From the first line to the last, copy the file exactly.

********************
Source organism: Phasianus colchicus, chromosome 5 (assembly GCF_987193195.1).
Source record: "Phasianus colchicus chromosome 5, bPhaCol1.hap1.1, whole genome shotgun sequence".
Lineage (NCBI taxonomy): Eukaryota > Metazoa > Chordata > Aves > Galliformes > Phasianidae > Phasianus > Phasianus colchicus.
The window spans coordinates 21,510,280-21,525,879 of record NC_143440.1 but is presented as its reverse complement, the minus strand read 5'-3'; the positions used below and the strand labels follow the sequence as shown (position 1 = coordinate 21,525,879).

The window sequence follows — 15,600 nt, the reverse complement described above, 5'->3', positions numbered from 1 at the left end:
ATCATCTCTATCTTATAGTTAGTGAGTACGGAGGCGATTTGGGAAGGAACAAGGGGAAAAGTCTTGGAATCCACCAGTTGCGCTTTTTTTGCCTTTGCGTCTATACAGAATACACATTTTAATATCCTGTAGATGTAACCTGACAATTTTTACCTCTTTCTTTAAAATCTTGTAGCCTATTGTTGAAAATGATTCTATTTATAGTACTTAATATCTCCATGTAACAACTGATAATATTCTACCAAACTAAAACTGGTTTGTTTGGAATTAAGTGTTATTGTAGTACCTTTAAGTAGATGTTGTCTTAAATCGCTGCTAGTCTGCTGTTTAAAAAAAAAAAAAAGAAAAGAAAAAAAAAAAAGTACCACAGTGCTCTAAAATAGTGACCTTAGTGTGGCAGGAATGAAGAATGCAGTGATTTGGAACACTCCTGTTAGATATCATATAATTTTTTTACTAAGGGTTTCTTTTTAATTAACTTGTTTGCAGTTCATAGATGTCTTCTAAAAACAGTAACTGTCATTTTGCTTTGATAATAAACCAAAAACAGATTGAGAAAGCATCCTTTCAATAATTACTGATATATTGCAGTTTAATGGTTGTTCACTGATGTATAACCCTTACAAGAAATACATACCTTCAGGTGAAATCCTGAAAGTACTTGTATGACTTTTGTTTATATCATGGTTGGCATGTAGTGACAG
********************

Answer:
Source organism: Phasianus colchicus, chromosome 5 (assembly GCF_987193195.1).
Source record: "Phasianus colchicus chromosome 5, bPhaCol1.hap1.1, whole genome shotgun sequence".
Lineage (NCBI taxonomy): Eukaryota > Metazoa > Chordata > Aves > Galliformes > Phasianidae > Phasianus > Phasianus colchicus.
The window spans coordinates 21,510,280-21,525,879 of record NC_143440.1 but is presented as its reverse complement, the minus strand read 5'-3'; the positions used below and the strand labels follow the sequence as shown (position 1 = coordinate 21,525,879).

The window sequence follows — 15,600 nt, the reverse complement described above, 5'->3', positions numbered from 1 at the left end:
ATCATCTCTATCTTATAGTTAGTGAGTACGGAGGCGATTTGGGAAGGAACAAGGGGAAAAGTCTTGGAATCCACCAGTTGCGCTTTTTTTGCCTTTGCGTCTATACAGAATACACATTTTAATATCCTGTAGATGTAACCTGACAATTTTTACCTCTTTCTTTAAAATCTTGTAGCCTATTGTTGAAAATGATTCTATTTATAGTACTTAATATCTCCATGTAACAACTGATAATATTCTACCAAACTAAAACTGGTTTGTTTGGAATTAAGTGTTATTGTAGTACCTTTAAGTAGATGTTGTCTTAAATCGCTGCTAGTCTGCTGTTTAAAAAAAAAAAAAAGAAAAGAAAAAAAAAAAAGTACCACAGTGCTCTAAAATAGTGACCTTAGTGTGGCAGGAATGAAGAATGCAGTGATTTGGAACACTCCTGTTAGATATCATATAATTTTTTTACTAAGGGTTTCTTTTTAATTAACTTGTTTGCAGTTCATAGATGTCTTCTAAAAACAGTAACTGTCATTTTGCTTTGATAATAAACCAAAAACAGATTGAGAAAGCATCCTTTCAATAATTACTGATATATTGCAGTTTAATGGTTGTTCACTGATGTATAACCCTTACAAGAAATACATACCTTCAGGTGAAATCCTGAAAGTACTTGTATGACTTTTGTTTATATCATGGTTGGCATGTAGTGACAG